This somehow ties into being a nutrition care professional, and I’m learning about that as I go.

Other cool things about this week:

Fitbit is my ride-or-die watch company since like 3 years ago. I currently have the Charge HR with athletic tape holding the strap together (hey, it works), but I’ve also been looking to upgrade since I got this replacement Charge HR.

I tweeted about this today, but Fitbit has a great policy for returns/replacements and that’s kind of what’s been keeping me there for so long. And the fact they found my tweet without me “@-ing” their company means they’re somehow watching me.

Fitbit just announced a new smartwatch, the Versa, that will include menstrual cycle tracking and phone-free music. I’ll be interested to see if I can just use spotify, but considering my sport involves throwing weights over my head, not having to worry about my phone will be nice. As far as the cycle tracking, I currently use Clue, but anything to dial down my phone apps would be nice.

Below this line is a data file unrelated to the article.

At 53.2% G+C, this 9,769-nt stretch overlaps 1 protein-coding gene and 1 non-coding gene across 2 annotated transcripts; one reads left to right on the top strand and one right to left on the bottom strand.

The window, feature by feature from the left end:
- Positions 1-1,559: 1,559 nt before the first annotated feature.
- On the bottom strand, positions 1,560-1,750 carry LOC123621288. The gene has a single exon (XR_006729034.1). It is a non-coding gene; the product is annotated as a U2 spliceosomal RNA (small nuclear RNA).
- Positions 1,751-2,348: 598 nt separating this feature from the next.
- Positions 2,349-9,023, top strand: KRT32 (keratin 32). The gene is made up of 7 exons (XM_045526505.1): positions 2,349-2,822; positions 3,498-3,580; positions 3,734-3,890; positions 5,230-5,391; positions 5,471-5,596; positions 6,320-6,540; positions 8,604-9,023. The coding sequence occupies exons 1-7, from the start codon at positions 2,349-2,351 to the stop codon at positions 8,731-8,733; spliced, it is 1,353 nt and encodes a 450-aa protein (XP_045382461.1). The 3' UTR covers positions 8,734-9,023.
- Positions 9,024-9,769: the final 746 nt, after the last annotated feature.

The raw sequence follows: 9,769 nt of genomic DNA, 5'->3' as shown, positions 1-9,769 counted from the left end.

Here’s the article about the Versa.

Next Friday I’m doing a comparison post on Fitbit’s calorie tracker and MyFitnessPal’s!

I’m almost done reading all of Gary Vee’s works. Libby Rothschild made me aware of him a couple weeks back and I flew through “#AskGaryVee” and “Jab, Jab, Jab, Right Hook!”. Currently reading “The Thank You Economy” and love it. I think it’s useful not just in an entrepreneur setting but everywhere- learning to listen carefully, build relationships, and put work into it.

Match day is coming fast. Two weeks from Sunday…fingers crossed for all my “RD2Bs” out there, and keep some fingers crossed for ya girl as well.